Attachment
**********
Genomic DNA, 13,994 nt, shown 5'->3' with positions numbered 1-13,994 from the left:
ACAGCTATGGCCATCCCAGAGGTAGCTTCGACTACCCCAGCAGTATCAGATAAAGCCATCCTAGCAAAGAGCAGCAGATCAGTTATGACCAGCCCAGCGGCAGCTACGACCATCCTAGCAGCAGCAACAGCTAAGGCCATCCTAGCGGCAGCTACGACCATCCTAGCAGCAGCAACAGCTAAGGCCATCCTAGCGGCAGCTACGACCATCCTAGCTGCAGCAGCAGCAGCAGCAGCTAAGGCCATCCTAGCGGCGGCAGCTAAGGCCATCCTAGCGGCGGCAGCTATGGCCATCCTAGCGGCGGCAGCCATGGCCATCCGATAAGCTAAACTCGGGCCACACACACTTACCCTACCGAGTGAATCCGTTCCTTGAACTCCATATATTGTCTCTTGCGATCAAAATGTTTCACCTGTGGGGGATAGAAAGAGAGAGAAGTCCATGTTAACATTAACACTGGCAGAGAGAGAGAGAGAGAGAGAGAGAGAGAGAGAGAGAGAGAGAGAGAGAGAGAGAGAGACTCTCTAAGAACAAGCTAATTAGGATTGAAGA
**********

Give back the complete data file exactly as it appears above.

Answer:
Genomic DNA, 13,994 nt, shown 5'->3' with positions numbered 1-13,994 from the left:
ACAGCTATGGCCATCCCAGAGGTAGCTTCGACTACCCCAGCAGTATCAGATAAAGCCATCCTAGCAAAGAGCAGCAGATCAGTTATGACCAGCCCAGCGGCAGCTACGACCATCCTAGCAGCAGCAACAGCTAAGGCCATCCTAGCGGCAGCTACGACCATCCTAGCAGCAGCAACAGCTAAGGCCATCCTAGCGGCAGCTACGACCATCCTAGCTGCAGCAGCAGCAGCAGCAGCTAAGGCCATCCTAGCGGCGGCAGCTAAGGCCATCCTAGCGGCGGCAGCTATGGCCATCCTAGCGGCGGCAGCCATGGCCATCCGATAAGCTAAACTCGGGCCACACACACTTACCCTACCGAGTGAATCCGTTCCTTGAACTCCATATATTGTCTCTTGCGATCAAAATGTTTCACCTGTGGGGGATAGAAAGAGAGAGAAGTCCATGTTAACATTAACACTGGCAGAGAGAGAGAGAGAGAGAGAGAGAGAGAGAGAGAGAGAGAGAGAGAGAGAGAGAGAGACTCTCTAAGAACAAGCTAATTAGGATTGAAGA